High Heels & Handbag Finance

High Heels & Handbag Finance

Author: Esti Woznica

and other methods of flamboyant opportunism
There’s something about the second-guessing game that has us dally with indecisiveness. It’s easier to give a non-committal ‘maybe’ than to hang your hat on a resounding ‘yes or hard-core ‘no’. Yet, when you finally gather your girdle, peer in hope around the bend, and there’s no grand idea flying a crimson flag, hope belly flops.

So here are some suggestions on how to spot an opportunity as easily as a zebra with chickenpox at a poodle parade. Alternatively, you could always borrow Uncle Garfield’s binoculars (if it’s still a mile away).

  1. Be grateful and recognise all the small details that spice up your life. An attitude of gratitude highlights opportunities that already exist and invites new ones in. After all, nobody knows a Grumpy Gertie who invented a potty putter and died a millionaire.
  2. Don’t look for perfection. You don’t need an answer to every potential challenge. Accept an opportunity despite its imperfect presentation. It takes time for a fully-fledged-knock your-socks-off-head-banging-best-thing-since-sliced-bread-idea. Opportunity is missed by most people because it comes dressed in overalls and looks like work.
  3. Get creative and stop searching. Switch off, relax and engage your right brain. Play with art, music, food, graphics, literature or Lego. When you are less focused about hunting and just enjoy creating, the light bulb is more likely to switch on. (It also commonly occurs at bedtime, in between to-do list thinking and snoring.)
  4. Hold fire before you shoot it down. Take a moment for the initial defensiveness to pass, and hear it out. Then allow yourself to imagine the most ridiculous of possibilities. “Billions of bilious blueblistering barnacles!” We might be onto something?
  5. Assess previous failures. Most great opportunities aren’t realised on the first attempt, but rather as the perfected evolution of previous failures.  If you can figure out why it previously failed, you may have just discovered the perfect execution. (Try not to cover it in dandruff while scratching your head.)
  6. Use the resources presently available. Don’t evaluate an opportunity by what’s missing from the next logical step forward. Most big ideas that remain dormant are because they’re waiting for a breakthrough to happen first, or someone else to do their bit.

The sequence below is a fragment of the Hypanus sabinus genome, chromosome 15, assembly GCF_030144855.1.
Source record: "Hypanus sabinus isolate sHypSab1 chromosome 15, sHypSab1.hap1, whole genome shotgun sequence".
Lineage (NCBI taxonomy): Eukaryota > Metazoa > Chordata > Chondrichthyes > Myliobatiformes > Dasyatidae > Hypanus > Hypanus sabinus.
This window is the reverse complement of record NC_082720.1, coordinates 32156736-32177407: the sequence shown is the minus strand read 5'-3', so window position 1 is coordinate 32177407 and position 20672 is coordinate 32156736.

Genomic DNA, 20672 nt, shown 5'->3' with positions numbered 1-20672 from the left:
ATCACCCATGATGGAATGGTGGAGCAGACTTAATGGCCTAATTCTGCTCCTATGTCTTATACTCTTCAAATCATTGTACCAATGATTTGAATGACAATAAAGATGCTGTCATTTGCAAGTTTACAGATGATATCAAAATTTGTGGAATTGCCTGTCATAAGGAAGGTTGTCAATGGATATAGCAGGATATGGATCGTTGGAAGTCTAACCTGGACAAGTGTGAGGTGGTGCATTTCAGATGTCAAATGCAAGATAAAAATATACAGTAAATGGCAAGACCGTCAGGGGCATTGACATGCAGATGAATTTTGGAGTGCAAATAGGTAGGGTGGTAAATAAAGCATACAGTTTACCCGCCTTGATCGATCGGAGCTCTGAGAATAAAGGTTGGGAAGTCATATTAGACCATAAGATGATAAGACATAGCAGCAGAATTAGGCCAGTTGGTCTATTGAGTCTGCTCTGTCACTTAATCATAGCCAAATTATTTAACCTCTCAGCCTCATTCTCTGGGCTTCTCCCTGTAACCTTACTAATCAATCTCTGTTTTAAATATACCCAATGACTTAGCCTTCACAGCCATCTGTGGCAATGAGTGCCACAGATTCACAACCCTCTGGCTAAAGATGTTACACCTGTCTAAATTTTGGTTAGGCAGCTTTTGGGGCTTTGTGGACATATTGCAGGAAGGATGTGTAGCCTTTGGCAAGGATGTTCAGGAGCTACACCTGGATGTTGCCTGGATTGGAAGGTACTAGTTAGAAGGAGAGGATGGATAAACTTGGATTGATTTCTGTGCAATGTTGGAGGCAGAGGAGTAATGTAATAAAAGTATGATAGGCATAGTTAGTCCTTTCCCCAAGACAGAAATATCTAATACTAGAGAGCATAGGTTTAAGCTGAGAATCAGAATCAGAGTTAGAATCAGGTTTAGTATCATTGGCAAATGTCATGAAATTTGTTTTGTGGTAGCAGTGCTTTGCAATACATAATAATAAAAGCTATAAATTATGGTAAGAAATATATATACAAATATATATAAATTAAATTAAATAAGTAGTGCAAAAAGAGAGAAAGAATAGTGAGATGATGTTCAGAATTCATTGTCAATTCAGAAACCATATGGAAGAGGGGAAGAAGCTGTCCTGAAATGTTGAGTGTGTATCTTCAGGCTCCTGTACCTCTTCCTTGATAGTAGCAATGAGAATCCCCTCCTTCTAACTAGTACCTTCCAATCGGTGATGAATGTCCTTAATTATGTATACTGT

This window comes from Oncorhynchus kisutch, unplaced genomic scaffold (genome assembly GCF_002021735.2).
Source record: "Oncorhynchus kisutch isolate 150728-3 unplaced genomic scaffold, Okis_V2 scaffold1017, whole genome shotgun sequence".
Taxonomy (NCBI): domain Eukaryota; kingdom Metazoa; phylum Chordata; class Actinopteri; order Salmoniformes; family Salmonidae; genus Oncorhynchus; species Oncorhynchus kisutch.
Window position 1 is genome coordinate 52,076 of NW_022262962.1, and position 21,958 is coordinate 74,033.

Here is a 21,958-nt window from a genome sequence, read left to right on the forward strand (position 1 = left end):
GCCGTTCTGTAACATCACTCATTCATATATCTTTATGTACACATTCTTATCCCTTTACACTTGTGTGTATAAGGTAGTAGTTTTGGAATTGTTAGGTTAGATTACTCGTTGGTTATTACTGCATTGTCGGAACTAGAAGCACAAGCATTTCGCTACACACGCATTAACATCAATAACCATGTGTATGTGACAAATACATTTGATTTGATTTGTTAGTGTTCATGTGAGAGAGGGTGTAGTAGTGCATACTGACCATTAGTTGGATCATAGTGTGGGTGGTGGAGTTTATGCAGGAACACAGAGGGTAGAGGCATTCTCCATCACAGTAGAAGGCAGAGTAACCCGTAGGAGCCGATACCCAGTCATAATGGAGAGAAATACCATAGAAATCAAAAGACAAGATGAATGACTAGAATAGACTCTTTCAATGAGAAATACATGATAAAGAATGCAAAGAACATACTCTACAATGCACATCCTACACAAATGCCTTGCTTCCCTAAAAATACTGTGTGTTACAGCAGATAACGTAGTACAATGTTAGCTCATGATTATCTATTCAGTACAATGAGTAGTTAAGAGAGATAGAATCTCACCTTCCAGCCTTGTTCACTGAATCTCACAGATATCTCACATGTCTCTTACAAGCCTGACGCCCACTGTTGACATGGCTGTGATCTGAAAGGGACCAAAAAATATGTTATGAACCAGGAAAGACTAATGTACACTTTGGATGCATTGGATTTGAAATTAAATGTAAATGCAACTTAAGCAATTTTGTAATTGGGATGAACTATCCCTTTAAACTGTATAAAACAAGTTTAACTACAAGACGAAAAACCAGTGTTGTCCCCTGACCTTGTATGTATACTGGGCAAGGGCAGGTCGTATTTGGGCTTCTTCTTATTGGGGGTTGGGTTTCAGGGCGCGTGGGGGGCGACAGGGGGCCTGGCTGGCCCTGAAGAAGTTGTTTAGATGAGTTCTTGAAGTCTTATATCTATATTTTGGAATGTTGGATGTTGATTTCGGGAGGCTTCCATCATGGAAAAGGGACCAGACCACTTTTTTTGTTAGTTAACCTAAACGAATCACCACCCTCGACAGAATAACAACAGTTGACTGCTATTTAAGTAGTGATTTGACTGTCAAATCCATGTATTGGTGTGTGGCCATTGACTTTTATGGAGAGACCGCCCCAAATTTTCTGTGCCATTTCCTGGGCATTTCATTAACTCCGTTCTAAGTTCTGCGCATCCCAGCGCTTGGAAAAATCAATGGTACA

7. Break boundaries. Don’t be too serious, easily offended, afraid of looking foolish or far-out radical. Think like a teenager: Rulz r made 2 b broken.
  8. Visualise in great detail, colour, taste and texture. Hold onto what it would feel like once you’ve gotten your pot of gold at the end of the rainbow. Will you store it in a clay jar or a wooden treasure chest? Display it in your new triple-storey entrance hall or hidden under a trapdoor in the laundry room? How will you transport the pot, and what will you drink in the first pub you stop at to celebrate?
  9. Invest in stimulating relationships. Talk, debate, argue and laugh with fascinating people. Bounce ideas, inspire each other, be silly and hang out with creative people and self-made men.
  10. Keep a journal for jotting down ideas. This year may not be the right time for something, but when you look back in 2019, the time may be perfect. Record all the things you want to achieve as if you’ve already achieved them. New ideas will pop up as you are journaling. Writing down the most unrealistic dreams can help manifest them!

In times of market volatility, investor uncertainty and a political landscape barren of leadership, it may feel safer to pull out, sit tight and wait for better times to arrive.

While sentiment is negative, returns subdued and shares overpriced, it doesn’t mean opportunities for investors don’t exist. It does, however, mean patience is required, trust in the process is due and a scratch beneath the surface might just be necessary to reveal for opportunities with true value.

Uncle Garfield tends to disagree with the above. He says, “If one door closes and another one opens, your house is probably haunted”.

Esti Woznica
Esti is Head of Employee Benefits and Medical Aid at Octagon Financial. A working mom of four cheeky chums, she advocates planning ahead and making your money do the hard work. She thinks in lists, enjoys historical novels, Irish whisky, après skiing and Moroccan cooking.

Motto of the Moment:
“Life is like a 6-slice apple pie at a 12-guest dinner. If you sit back and wait for it to come to you, chances are you’re going to miss dessert.”